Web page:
As Beth's pregnancy continued, so did the complications. By week 30, Beth's baby was diagnosed with an abnormal arrangement of heart veins. Ultimately, this condition would be diagnosed as heterotaxy – a rare birth defect signified by an abnormal arrangement of internal organs in the chest and abdomen. Fortunately, this abnormality did not affect the baby's biological function or cognitive development.

After several weeks of nervous anticipation, Beth delivered her beautiful baby girl – named Ivy – on a late night in August 2016.

"I got to hold Ivy right away, but I knew it would only be a day or two before she would have surgery. I did everything I could to avoid an epidural so I would be physically capable of riding along with her in the Med Flight ambulance to American Family Children's Hospital.”

About 36 hours after birth, Ivy was taken to the operating room, where UW Health pediatric surgeon Peter Nichol, MD – considered a national expert on duodenal atresia – repaired Ivy's intestinal blockage.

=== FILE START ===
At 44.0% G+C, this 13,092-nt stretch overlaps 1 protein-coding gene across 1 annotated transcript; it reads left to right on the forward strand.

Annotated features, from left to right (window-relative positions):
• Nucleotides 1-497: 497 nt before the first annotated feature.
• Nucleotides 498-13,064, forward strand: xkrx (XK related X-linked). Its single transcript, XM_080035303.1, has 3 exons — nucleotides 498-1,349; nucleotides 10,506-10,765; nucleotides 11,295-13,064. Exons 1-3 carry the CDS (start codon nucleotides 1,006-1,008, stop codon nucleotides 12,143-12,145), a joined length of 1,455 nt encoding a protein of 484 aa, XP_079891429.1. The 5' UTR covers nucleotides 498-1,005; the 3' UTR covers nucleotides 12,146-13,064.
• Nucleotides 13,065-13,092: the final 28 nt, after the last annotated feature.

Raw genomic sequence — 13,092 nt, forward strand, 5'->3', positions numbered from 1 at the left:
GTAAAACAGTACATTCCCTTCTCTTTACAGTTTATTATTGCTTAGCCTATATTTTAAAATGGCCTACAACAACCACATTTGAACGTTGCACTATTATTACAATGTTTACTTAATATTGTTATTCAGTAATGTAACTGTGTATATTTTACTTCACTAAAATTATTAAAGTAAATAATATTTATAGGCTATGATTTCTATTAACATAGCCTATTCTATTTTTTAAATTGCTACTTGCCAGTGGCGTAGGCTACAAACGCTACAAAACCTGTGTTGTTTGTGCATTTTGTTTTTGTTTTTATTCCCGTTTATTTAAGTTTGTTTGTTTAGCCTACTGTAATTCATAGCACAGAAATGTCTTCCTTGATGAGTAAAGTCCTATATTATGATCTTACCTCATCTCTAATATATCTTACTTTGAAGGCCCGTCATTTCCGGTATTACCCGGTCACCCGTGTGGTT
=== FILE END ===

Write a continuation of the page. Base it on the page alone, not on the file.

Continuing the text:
Surgeon was confident and assuring

"Dr. Nichol was very confident, which I appreciated because all of my hopes and fears were tied up in what he was about to do to my baby,” Beth said.

A few hours later, Dr. Nichol walked into Ivy's hospital room in the neonatal intensive care unit (NICU). Everything went just fine, he assured Beth, much to her incredible relief.

"He was very nonchalant, as if it's all in a day's work,” Beth said. "Even though it was hardly routine for me, I felt much better knowing it all seemed routine for him.”

Recovery from duodenal atresia surgery typically includes a two-week stay in the hospital.

"Getting babies to feed safely and start gaining weight can be tricky after bowel surgery,” said UW Health lactation consultant Barb Fibich. "In Ivy's case, she started with intravenous feeding, followed by tube feeding into the small intestine. Once she began to gain weight, our team, which includes experts in lactation and speech pathology, helped Beth begin breast feeding.”

Spleen abnormality also discovered